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Inspiring Women’s Summit: The Pleasure-Health Connection

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Inspiring Women’s Summit: The Pleasure-Health Connection

Dr. Christiane Northrup
Dr. Christiane Northrup More by this author
May 10, 2010 at 08:57 AM 0 comments

During the first week of May, I took part in a live teleconference that was part of the Inspiring Women Summit, a global gathering of over 26,000 women from 117 countries. My topic was the pleasure-health connection, and I participated in a conversation on this subject with Joan Borysenko, Ph.D., Elayne Doughty, and Regena Thomahauser (a/k/a Mama Gena).

We all talked for 20 minutes before going live. Our moderator suggested that we entertain the question Why don’t women allow themselves more pleasure? My friend Regena instantly took the conversation in a more pleasurable direction by saying, “We all know why women don’t allow themselves pleasure. We’re conditioned to serve others from birth. How about we instead explore all the wonderful ways that each of us is including pleasure in our own lives, and then take it from there?”

Great idea—we all agreed. Then each of us reported in on what we were wearing. Regena had on red satin tap pants and 5-inch stiletto heels. Joan was in sweat pants, having just finished a day of work on her latest book entitled Fried—all about burnout. I was in yoga pants and a tank top, but then donned my tango shoes just for the fun of it. 

Happily laughing, we started the call. Our first question was What is the science behind the pleasure/health connection and why is this important for women? I began by talking all about nitric oxide as the molecule of life force. Nitric oxide is produced by the endothelial lining of each blood vessel of our bodies, increases circulation, and is also the “uber” neurotransmitter, which balances all the others, including serotonin and other feel-good hormones. I also talked about an observation I had while teaching at Mama Gena’s School of Womanly Arts. I noticed that when women had the courage to make pleasure a deliberate pursuit in their lives, they would heal from physical ailments. Joan Borysenko, a cell biologist, also talked about the fact that nitric oxide is increased in all states of love and appreciation, whether that’s appreciation of nature or animals.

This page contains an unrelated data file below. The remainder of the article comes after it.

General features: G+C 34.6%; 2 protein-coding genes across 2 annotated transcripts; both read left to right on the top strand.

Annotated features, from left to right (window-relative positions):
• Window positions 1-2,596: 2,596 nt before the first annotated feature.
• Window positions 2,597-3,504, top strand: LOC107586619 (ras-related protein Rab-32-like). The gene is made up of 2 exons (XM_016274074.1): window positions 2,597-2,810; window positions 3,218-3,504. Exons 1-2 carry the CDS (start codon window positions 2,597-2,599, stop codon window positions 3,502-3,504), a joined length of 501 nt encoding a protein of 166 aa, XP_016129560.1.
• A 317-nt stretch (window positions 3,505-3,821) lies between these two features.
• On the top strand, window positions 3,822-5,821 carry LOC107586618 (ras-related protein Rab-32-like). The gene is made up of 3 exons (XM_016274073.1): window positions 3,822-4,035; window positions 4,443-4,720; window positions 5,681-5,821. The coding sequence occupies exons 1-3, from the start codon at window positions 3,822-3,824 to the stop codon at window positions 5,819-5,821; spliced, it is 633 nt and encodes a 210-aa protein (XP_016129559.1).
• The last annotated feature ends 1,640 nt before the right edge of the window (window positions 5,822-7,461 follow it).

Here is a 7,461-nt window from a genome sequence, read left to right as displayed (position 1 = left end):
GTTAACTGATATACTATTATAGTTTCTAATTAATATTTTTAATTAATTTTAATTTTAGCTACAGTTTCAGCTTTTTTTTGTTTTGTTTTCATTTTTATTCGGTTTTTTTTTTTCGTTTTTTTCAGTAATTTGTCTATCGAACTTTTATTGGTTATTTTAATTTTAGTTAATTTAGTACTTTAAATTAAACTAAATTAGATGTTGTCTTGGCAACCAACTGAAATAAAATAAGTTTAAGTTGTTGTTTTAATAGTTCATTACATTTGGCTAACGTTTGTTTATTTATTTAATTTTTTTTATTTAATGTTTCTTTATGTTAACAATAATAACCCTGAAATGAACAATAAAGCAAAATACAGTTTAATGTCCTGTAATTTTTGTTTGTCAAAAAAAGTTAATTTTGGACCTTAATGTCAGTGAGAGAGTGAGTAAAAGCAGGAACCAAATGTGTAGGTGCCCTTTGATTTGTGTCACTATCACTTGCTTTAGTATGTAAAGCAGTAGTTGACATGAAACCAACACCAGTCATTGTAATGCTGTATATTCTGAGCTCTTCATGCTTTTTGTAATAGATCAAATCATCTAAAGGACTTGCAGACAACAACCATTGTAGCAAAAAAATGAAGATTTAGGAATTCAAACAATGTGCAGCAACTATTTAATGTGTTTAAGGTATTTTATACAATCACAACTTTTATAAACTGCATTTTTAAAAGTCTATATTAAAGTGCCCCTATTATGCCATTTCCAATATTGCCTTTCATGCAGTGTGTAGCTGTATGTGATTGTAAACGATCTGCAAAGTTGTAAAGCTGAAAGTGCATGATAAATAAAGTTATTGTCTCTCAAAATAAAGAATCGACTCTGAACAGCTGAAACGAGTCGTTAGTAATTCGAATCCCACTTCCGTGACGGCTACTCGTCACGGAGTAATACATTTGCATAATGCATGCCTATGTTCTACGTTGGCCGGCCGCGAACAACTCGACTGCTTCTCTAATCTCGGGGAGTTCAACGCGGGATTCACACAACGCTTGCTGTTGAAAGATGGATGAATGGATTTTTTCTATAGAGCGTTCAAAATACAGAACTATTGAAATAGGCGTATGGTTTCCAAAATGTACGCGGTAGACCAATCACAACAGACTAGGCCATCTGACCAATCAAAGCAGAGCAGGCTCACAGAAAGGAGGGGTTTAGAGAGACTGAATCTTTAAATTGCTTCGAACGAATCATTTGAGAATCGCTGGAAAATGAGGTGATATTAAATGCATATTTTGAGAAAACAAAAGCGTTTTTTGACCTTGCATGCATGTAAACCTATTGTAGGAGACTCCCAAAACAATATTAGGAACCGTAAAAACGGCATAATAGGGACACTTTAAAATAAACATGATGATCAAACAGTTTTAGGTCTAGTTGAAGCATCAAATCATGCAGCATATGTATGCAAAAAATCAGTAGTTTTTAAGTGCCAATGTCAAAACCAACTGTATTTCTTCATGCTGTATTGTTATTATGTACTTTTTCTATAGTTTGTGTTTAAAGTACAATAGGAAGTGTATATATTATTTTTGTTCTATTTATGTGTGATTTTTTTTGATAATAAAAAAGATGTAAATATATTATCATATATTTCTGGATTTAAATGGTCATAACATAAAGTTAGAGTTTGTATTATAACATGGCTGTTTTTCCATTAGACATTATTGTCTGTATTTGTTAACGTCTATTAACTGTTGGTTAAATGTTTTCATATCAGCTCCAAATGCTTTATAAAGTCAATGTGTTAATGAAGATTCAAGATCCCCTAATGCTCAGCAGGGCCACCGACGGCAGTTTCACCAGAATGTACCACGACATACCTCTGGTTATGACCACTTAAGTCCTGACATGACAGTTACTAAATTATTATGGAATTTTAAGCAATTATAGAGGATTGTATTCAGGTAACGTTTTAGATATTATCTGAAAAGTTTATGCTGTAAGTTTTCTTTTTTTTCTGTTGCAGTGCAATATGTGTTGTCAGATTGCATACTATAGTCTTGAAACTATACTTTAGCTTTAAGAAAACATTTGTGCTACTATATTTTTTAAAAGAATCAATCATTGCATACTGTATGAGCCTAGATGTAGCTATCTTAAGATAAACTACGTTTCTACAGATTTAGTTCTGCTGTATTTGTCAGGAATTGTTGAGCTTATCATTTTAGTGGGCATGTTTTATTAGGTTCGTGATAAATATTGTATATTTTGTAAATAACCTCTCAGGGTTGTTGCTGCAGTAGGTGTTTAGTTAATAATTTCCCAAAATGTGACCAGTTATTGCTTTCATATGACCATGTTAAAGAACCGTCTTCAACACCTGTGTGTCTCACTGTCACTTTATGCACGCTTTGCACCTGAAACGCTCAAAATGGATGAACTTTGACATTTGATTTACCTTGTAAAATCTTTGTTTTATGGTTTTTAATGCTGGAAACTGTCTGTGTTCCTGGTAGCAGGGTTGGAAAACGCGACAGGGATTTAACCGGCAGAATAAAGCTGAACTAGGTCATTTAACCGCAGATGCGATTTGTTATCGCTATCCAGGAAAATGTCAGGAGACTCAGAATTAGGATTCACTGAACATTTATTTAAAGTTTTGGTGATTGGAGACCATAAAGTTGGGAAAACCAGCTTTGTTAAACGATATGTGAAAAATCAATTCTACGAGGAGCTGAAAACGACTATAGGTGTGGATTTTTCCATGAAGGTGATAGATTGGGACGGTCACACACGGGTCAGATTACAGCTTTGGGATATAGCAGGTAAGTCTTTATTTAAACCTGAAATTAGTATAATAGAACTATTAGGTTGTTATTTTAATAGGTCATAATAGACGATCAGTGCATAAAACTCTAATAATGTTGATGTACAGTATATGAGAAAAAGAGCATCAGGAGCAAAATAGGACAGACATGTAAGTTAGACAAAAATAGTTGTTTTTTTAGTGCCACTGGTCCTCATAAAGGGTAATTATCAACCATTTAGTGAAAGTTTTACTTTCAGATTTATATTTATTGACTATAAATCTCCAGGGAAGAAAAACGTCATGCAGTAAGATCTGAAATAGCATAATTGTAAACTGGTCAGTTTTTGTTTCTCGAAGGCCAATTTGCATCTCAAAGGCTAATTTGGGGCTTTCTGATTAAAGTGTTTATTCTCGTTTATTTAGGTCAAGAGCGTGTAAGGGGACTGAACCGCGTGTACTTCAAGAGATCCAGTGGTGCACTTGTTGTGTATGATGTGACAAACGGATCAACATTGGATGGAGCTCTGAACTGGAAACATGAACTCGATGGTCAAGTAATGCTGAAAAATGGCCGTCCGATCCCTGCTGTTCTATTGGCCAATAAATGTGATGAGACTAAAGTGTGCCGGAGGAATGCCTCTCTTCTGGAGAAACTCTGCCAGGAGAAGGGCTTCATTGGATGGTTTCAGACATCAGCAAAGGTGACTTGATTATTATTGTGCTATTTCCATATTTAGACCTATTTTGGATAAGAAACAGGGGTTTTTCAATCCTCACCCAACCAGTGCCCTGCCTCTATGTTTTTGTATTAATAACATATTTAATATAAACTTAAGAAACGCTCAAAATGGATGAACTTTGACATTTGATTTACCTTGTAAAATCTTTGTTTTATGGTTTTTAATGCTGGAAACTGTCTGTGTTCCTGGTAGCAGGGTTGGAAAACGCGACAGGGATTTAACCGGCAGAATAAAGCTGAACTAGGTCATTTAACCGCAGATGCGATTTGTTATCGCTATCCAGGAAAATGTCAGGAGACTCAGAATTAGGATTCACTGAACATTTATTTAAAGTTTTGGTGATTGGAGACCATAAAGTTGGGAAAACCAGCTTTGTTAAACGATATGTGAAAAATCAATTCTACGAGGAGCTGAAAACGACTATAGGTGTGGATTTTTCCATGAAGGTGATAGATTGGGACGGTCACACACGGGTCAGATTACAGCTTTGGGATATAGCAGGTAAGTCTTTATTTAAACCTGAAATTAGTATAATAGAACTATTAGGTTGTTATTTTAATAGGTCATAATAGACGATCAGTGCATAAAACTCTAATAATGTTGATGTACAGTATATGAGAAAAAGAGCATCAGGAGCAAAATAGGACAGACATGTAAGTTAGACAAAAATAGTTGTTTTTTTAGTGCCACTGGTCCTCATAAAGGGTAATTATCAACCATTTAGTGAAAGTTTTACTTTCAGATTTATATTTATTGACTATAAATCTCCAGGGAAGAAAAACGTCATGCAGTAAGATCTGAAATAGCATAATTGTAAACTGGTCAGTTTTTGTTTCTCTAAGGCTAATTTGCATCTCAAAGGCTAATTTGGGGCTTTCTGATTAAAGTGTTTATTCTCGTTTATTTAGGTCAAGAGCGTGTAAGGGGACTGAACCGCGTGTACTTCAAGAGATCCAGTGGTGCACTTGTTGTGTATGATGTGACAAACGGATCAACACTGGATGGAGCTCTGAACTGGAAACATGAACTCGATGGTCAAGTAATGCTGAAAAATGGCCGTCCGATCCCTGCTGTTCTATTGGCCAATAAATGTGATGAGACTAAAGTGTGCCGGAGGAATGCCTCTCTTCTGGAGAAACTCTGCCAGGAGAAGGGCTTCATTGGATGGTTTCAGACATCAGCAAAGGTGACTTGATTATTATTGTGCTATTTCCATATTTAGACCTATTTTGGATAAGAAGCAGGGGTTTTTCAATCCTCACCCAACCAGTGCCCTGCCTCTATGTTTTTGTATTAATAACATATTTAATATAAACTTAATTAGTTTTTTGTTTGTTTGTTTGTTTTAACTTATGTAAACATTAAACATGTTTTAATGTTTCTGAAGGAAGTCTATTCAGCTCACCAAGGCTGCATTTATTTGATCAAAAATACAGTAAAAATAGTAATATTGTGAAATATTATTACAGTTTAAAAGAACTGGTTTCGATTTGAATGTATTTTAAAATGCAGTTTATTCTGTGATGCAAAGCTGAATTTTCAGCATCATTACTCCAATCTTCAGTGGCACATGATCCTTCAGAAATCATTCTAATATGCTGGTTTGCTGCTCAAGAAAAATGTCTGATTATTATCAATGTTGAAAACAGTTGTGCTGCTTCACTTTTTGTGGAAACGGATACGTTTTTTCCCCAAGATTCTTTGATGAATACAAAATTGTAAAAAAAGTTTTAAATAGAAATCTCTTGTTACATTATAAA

After we had established the scientific basis for pleasure, we all dove in and shared our own approach to pleasure. Mine includes taking a bath each night before bed and reading. I also dance regularly. Joan talked about how her dog made a trip to the garbage can a wonderful event, which was fun to be part of. And Regena and Elayne talked about the fun of dressing up and creating “costumes.”

We had a ball on this call. And we all reveled in the idea that our conversation was then taken up by small groups of participants and has also been recorded and is available free to all women. We loved the idea that women in Egypt, Lebanon, France, Canada, and all over the world have access to this kind of celebratory information. And Elayne, who works with Eve Ensler in the Congo—where women are routinely raped and beaten—also shared that these women, despite everything, still have a huge amount of joy in their lives.

Pleasure is a game changer. And understanding its importance can save your life.  Really.

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